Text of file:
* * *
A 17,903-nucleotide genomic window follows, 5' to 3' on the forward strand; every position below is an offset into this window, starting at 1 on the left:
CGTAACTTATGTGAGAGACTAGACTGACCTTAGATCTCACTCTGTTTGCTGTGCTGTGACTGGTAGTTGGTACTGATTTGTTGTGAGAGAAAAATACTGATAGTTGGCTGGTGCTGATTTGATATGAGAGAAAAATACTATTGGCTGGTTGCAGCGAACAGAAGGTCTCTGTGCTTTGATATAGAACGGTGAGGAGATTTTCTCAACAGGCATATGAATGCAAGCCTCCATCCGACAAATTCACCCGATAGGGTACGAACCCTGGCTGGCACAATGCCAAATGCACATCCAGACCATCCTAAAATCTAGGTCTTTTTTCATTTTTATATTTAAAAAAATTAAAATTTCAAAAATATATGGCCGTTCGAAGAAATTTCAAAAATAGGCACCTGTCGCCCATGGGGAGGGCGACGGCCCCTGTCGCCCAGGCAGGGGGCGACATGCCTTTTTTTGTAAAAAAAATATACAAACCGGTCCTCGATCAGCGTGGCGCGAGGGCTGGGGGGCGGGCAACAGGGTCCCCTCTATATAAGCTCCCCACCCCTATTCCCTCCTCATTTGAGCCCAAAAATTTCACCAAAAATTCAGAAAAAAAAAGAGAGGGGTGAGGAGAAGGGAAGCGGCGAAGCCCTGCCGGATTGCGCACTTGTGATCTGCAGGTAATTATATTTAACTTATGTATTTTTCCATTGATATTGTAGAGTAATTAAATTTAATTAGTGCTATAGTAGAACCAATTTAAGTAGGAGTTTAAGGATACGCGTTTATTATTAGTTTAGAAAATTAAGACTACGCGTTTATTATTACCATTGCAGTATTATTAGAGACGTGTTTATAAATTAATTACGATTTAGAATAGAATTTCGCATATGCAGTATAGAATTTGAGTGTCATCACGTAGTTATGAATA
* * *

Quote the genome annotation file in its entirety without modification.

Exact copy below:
A 17,903-nucleotide genomic window follows, 5' to 3' on the forward strand; every position below is an offset into this window, starting at 1 on the left:
CGTAACTTATGTGAGAGACTAGACTGACCTTAGATCTCACTCTGTTTGCTGTGCTGTGACTGGTAGTTGGTACTGATTTGTTGTGAGAGAAAAATACTGATAGTTGGCTGGTGCTGATTTGATATGAGAGAAAAATACTATTGGCTGGTTGCAGCGAACAGAAGGTCTCTGTGCTTTGATATAGAACGGTGAGGAGATTTTCTCAACAGGCATATGAATGCAAGCCTCCATCCGACAAATTCACCCGATAGGGTACGAACCCTGGCTGGCACAATGCCAAATGCACATCCAGACCATCCTAAAATCTAGGTCTTTTTTCATTTTTATATTTAAAAAAATTAAAATTTCAAAAATATATGGCCGTTCGAAGAAATTTCAAAAATAGGCACCTGTCGCCCATGGGGAGGGCGACGGCCCCTGTCGCCCAGGCAGGGGGCGACATGCCTTTTTTTGTAAAAAAAATATACAAACCGGTCCTCGATCAGCGTGGCGCGAGGGCTGGGGGGCGGGCAACAGGGTCCCCTCTATATAAGCTCCCCACCCCTATTCCCTCCTCATTTGAGCCCAAAAATTTCACCAAAAATTCAGAAAAAAAAAGAGAGGGGTGAGGAGAAGGGAAGCGGCGAAGCCCTGCCGGATTGCGCACTTGTGATCTGCAGGTAATTATATTTAACTTATGTATTTTTCCATTGATATTGTAGAGTAATTAAATTTAATTAGTGCTATAGTAGAACCAATTTAAGTAGGAGTTTAAGGATACGCGTTTATTATTAGTTTAGAAAATTAAGACTACGCGTTTATTATTACCATTGCAGTATTATTAGAGACGTGTTTATAAATTAATTACGATTTAGAATAGAATTTCGCATATGCAGTATAGAATTTGAGTGTCATCACGTAGTTATGAATA